This is no season for wallflowers. Designers are strutting their stuff with striking shapes and distinctive embellishments.
Aquascutum: Michael Herz and Graeme Fidler sent out a collection that focused on the coat in all of its peacock splendor. This isn't outerwear for the faint of heart, but for the drama queen brooding inside every woman. The big, bold collection included trenches with pouf sleeves, nipped waists and oversize collars; long, slim military-inspired numbers, and sexy black frock coats with oversize lapels. Herz and Fidler said that their aim was to capture the heart of the brand. May the beat go on.
Edward Sexton: Fed up with the ultraskinny, sprayed-on silhouettes on the runways, celebrated British tailor Edward Sexton, who made his reputation on Savile Row, decided to strut his own sartorial stuff during London Fashion Week. Sexton, whose clients have included Bianca Jagger, Nancy Reagan and Jackie Onassis, and who taught Stella McCartney her tailoring techniques, showed a sleek, stylish collection. It was filled with slim, double-breasted cashmere overcoats nipped at the waist, fluid belted dresses with cutout fronts and chili-pepper red velvet suits with a sultry appeal. His inspiration, he said, was timeless elegance, and this season he hit a bull's-eye.
Paul Smith: Paul Smith crisscrossed the Channel for fall to give his very English rose some Parisian spice. And while his take on French dressing didn't always hit the mark — see the skinny mustard dresses with peekaboo crinolines — there was more than enough to inspire his fan base. Smith sent out high-waisted dresses and neat frock coats in a mouthwatering shade of chocolate; boxy, waffle-knit gray sweaters and striped tops for those Saturday mornings spent with a few Gauloises, and fluid, wide-legged trousers worn with shrunken knits, fit for a rainy afternoon at the Musée d'Orsay.
Louise Goldin: Goldin gave her knits a clever technical spin for fall, with pixilated images and luxe details. Gray cashmere skater skirts were adorned with what appeared to be little intarsia arrows, but which instead were pixilated squares in peach, coral and mint. Blue Swarovski crystals were fashioned into a pattern resembling a circuit board for tight wool tops, while colored stripes — echoing computer bar codes — decorated navy wool leggings.Christopher Kane: Kane has swapped his rock-chick muse for a more whimsical gal who doesn't mind a few sparkles on her woolly sweaters. This polished collection was a study in contrasts: chunky sequins — the size of half dollars — winked from fluttery flapper dresses, while silver beads and chain embroidery snaked their way over Aran knits.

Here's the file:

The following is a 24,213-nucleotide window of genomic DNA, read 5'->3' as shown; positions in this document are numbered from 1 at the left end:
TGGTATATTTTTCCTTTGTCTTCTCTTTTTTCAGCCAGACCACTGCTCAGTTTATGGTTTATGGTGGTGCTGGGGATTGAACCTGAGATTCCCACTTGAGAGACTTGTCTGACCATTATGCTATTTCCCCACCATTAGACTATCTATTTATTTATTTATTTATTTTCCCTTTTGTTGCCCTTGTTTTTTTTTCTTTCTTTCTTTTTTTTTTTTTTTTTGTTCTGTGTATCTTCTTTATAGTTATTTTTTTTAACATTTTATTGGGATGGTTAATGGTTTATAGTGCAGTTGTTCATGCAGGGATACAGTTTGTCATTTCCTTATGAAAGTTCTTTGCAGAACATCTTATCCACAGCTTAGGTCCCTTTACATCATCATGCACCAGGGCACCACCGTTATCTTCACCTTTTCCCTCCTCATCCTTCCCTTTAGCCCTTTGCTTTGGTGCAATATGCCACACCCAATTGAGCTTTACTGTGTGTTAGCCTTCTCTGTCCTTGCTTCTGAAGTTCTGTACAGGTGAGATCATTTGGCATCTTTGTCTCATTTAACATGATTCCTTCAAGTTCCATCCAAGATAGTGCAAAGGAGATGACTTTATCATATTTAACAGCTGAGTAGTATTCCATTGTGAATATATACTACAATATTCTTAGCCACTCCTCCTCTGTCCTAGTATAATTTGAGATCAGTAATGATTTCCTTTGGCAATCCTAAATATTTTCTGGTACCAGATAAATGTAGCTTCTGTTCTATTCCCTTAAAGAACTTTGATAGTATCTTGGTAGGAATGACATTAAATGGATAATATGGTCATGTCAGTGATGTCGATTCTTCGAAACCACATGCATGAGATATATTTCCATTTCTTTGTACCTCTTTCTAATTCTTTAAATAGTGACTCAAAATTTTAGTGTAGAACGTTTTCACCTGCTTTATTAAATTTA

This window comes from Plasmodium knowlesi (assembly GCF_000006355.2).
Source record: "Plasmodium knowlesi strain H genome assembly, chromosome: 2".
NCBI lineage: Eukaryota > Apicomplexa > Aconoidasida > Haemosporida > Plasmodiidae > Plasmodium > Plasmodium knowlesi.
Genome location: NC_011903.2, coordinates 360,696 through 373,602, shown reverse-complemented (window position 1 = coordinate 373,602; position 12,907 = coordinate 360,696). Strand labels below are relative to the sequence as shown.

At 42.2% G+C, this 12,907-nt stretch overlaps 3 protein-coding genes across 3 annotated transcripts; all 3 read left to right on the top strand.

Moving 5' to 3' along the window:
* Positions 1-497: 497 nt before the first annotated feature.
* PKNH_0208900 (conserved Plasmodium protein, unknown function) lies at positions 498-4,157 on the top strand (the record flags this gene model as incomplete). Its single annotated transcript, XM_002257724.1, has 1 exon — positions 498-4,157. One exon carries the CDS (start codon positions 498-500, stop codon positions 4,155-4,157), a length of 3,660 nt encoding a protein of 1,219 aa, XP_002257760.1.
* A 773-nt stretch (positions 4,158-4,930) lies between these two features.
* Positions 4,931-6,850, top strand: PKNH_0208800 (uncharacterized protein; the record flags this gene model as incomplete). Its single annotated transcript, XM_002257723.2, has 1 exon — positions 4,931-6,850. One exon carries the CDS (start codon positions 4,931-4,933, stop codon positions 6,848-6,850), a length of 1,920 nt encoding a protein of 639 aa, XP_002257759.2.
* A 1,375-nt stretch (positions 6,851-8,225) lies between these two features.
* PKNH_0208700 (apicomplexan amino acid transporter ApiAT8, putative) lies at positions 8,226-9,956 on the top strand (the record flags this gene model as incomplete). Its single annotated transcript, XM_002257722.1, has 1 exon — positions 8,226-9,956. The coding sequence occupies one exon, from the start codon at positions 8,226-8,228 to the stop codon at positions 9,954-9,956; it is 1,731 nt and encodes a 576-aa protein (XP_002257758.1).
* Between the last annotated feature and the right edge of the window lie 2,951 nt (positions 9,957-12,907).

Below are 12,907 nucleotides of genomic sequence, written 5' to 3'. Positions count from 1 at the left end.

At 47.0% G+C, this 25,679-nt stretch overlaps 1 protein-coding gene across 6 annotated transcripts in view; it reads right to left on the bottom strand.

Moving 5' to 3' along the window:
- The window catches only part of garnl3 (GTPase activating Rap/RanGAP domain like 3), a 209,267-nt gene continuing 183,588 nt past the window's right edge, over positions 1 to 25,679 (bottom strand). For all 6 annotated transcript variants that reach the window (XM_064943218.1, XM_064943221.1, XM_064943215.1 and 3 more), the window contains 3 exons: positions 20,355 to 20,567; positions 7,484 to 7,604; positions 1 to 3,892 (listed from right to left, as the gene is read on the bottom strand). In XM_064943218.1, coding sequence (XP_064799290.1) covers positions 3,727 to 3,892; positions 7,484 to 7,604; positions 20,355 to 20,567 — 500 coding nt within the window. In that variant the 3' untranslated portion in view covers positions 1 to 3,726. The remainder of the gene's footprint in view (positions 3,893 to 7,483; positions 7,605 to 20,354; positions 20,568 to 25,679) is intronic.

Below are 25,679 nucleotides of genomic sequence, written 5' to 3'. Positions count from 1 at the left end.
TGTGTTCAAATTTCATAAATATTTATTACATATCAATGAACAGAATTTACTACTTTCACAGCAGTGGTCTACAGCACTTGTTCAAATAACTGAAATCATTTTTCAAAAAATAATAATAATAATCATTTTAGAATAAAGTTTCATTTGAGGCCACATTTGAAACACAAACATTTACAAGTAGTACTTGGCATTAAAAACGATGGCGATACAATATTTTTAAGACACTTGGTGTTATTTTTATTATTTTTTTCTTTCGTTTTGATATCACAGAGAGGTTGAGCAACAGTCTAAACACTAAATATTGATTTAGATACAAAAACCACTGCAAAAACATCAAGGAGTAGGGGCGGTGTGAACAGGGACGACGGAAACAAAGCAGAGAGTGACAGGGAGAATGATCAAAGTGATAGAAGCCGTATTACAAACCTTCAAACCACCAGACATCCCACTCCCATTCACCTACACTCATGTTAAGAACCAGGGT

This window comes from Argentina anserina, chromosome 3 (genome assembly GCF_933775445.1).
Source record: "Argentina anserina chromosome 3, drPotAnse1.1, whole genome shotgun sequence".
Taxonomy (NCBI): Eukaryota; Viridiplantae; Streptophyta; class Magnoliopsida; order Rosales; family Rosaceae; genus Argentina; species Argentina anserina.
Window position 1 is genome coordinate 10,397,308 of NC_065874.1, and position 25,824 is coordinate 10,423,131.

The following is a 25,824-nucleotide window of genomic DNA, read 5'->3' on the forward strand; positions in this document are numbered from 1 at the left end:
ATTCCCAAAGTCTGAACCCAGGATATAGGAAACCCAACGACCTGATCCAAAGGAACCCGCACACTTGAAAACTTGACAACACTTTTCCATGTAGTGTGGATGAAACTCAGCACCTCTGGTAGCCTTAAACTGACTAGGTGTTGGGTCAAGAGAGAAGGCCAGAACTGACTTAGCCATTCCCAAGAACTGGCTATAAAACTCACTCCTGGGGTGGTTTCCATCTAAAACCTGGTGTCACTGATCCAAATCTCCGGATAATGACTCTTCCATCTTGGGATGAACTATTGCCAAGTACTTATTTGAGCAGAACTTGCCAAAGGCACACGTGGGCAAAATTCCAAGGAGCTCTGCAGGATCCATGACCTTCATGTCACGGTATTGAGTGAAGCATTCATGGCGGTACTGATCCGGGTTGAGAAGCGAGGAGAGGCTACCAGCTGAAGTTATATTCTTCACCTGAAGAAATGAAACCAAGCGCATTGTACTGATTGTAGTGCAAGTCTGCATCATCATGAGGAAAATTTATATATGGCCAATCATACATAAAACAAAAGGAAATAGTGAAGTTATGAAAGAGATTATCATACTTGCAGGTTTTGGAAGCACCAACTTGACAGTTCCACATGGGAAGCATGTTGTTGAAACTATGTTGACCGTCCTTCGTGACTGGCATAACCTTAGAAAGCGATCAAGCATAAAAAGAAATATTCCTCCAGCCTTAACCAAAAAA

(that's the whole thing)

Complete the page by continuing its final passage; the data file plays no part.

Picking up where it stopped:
Marios Schwab: Schwab still hasn't lifted his gaze from the human body. His neck-to-ankle, form-fitting bodystocking dresses — so tight that models tiptoed across, rather than stalked, the runway — added an ultralean silhouette to the designer's body-conscious repertoire. But the best of Schwab's dresses were made from delicate jersey, laser-cut into the outlines of William Morris prints, and layered over barely discernable pornographic images.
Emma Cook: Emma Cook returned to the runway after a two-season break with a charming collection that combined folk, Gothic and military references. The designer experimented with fabrics, working tie-dyed rubber and heavily embellished tie-dyed jersey into dresses ideal for an edgy Tinkerbell. Crystal-encrusted lace patchwork and Lurex fringing created an overall shimmering effect, a fitting contrast to the collection's muted camouflage color palette.